How to win international congress bids

Expert Opinion
How to win international congress bids

A global reputation and an ability to handle long-term, complex activity are the critical factors for scientists when considering a destination’s candidacy for hosting an international congress, according to leading Czech conference ambassador, professor Julius Špičák.

Professor Špičák was instrumental in bringing the International Congress of World Gastroenterology Organisation (WGO) to Prague in 2020.

The Czech capital has won the right to hold the congress after its annual edition in Istanbul, Turkey, in September 2019.

The work on Prague’s candidacy lasted more than a year, says the professor, who was the local ambassador for the city’s bid for the event.

Professor Špičák has been actively involved in the organisation of congresses and conferences since 1990 and the WGO 2020 Congress is expected to be the second largest congress event in the field of gastroenterology.

Professor Špičák was recently honoured for his work at this year’s Prague Ambassador Awards Evening, held by Prague Convention Bureau.

The WGO 2020 Congress will take place in the new O2 universum centre, which was still under construction during the bid process.

The fact that the congress centre was still under construction during the bid process did not matter so much, the professor says, noting: “We won the candidacy because we have a reputation and that the WGO believed we were able to handle it, including financially. It is a big challenge.”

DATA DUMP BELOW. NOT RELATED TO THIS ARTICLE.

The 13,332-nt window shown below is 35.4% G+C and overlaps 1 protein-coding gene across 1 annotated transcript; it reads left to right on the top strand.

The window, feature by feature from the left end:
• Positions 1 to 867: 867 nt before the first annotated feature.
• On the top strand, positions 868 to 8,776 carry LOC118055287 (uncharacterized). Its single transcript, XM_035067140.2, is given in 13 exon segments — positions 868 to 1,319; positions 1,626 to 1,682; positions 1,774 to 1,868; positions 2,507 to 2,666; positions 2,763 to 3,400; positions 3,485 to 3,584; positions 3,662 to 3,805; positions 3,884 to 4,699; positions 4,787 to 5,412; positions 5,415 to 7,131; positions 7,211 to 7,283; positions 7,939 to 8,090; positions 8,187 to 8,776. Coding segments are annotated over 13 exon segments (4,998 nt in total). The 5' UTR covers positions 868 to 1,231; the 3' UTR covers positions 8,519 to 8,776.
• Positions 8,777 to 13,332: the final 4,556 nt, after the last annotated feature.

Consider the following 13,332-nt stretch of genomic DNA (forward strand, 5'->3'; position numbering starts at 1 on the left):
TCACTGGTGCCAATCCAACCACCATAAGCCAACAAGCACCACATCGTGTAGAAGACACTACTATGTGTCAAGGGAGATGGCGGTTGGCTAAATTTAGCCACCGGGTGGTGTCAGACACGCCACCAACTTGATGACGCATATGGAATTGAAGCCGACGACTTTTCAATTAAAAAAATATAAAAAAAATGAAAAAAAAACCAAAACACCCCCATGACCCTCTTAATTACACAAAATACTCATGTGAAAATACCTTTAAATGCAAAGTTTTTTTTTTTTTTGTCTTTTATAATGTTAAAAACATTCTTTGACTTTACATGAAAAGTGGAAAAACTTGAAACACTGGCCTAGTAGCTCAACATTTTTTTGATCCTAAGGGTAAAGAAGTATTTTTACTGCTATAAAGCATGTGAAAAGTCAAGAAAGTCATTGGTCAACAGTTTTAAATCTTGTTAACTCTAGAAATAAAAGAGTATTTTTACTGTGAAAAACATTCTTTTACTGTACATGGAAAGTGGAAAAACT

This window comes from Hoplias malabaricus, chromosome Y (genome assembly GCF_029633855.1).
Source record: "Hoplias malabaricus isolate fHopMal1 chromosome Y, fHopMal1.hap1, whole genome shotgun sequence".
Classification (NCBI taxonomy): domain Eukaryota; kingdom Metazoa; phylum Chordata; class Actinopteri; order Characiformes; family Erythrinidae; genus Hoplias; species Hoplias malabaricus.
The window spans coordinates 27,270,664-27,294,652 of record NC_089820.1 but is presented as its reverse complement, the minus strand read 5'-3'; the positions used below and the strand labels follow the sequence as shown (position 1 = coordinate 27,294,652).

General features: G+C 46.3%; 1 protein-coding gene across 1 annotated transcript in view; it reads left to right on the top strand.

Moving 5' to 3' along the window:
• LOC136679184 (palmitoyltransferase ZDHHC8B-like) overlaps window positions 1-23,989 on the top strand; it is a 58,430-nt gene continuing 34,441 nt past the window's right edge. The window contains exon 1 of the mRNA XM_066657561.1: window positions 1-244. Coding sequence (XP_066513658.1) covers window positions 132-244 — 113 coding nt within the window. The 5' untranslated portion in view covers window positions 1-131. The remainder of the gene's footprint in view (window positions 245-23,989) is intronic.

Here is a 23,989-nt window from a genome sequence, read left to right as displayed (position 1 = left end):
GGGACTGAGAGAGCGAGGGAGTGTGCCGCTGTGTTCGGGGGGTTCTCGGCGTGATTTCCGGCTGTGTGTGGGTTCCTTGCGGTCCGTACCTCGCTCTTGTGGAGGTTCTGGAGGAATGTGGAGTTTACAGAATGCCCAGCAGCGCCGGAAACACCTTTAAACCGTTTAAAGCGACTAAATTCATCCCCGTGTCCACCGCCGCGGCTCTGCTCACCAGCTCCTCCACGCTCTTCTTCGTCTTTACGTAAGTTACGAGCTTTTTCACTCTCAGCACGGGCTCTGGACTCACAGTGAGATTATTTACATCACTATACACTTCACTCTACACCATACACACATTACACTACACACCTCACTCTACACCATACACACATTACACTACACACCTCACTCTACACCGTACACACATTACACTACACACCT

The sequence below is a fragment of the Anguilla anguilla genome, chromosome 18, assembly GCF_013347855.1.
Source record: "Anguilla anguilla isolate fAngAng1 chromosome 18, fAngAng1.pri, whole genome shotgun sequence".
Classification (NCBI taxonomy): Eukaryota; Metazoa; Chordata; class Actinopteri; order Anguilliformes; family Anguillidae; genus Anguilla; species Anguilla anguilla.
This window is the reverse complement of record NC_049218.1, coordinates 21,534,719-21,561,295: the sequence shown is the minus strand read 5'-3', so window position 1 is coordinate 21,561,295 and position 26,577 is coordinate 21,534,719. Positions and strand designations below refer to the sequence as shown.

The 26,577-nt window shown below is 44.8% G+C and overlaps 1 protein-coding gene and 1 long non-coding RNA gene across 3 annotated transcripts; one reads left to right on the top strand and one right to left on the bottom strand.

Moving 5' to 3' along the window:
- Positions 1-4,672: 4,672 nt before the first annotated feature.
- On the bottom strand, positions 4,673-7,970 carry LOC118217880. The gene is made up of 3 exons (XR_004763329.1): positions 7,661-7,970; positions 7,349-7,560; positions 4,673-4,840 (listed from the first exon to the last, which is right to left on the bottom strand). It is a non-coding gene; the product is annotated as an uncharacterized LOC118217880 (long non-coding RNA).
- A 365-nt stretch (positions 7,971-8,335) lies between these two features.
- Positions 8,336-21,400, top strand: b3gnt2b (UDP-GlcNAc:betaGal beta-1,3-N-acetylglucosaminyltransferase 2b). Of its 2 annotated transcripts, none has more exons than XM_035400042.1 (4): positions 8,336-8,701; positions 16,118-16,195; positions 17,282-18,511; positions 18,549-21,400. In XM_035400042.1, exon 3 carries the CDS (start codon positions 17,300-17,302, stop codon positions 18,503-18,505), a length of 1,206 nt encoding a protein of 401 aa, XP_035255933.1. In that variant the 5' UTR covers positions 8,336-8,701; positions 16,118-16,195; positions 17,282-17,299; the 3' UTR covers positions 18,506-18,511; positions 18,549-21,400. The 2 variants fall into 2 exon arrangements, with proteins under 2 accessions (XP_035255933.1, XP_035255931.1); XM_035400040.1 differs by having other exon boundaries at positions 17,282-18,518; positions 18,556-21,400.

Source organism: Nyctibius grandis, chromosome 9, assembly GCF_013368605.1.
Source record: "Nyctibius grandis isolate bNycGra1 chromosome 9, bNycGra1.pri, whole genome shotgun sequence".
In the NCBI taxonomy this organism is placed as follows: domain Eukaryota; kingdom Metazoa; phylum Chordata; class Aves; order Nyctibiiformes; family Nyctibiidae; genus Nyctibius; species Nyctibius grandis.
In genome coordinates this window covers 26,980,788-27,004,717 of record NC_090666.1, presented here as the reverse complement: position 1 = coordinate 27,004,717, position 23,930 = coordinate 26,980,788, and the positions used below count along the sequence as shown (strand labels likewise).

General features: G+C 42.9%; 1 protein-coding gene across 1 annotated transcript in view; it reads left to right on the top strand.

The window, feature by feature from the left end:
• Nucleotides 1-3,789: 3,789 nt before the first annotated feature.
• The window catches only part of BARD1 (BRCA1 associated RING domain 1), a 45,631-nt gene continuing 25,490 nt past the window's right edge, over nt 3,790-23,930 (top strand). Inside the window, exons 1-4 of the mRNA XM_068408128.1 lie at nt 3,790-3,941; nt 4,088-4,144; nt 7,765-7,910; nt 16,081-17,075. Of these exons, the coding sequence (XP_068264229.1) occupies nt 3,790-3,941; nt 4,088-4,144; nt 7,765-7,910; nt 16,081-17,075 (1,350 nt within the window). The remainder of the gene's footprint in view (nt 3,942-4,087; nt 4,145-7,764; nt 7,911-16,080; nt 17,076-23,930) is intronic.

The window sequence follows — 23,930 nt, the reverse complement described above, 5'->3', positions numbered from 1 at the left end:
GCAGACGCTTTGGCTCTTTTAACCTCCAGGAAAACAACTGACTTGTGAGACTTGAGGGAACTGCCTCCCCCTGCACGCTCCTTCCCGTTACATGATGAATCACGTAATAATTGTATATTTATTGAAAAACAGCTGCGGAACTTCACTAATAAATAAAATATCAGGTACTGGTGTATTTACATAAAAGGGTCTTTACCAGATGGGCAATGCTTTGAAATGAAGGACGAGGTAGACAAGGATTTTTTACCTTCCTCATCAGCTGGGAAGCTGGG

The professor cut his teeth organising the national Congress of the Czech Gastroenterology Society in Karlovy Vary back in the 1990s. Although he considers his breakthrough congress came with the ESGE International Congress which included a live broadcast of endoscopic methods in 1993.

He has taken risks and put his reputation ‘live’ and believes that pushing the boundaries and succeeding has stood him and the city in good stead. “We went to the unknown and succeeded. The broadcast technology was all Greek to us, but in the end it met all the requirements, and we had a great international response, from which we are still benefiting,” the professor says.

Professor Špičák emphasises that a capacity for long-term, complex activity to be one of the key factors for any scientists thinking about joining the candidacy process. “It is not possible to co-operate on a candidacy without the worldwide reputation of the team,” he adds. “The team has to publish regularly, communicate, has to be organisationally capable and mainly – to have a fierce will to do this job,” he notes.

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